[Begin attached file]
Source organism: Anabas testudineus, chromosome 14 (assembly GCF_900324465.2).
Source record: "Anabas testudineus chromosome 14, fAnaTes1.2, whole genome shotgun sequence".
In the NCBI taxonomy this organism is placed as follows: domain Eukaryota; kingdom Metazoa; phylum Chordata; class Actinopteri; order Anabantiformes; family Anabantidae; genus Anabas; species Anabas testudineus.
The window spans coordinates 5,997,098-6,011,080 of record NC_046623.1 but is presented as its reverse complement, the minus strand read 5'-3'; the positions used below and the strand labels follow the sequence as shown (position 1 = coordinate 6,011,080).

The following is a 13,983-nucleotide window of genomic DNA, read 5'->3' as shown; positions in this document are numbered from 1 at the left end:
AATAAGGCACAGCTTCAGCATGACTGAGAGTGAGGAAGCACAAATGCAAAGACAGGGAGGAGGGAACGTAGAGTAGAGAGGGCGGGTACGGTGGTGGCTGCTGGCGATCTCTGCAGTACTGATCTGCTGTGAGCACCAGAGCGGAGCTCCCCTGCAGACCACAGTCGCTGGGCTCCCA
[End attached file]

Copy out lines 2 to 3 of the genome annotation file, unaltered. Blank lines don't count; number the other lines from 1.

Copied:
Source record: "Anabas testudineus chromosome 14, fAnaTes1.2, whole genome shotgun sequence".
In the NCBI taxonomy this organism is placed as follows: domain Eukaryota; kingdom Metazoa; phylum Chordata; class Actinopteri; order Anabantiformes; family Anabantidae; genus Anabas; species Anabas testudineus.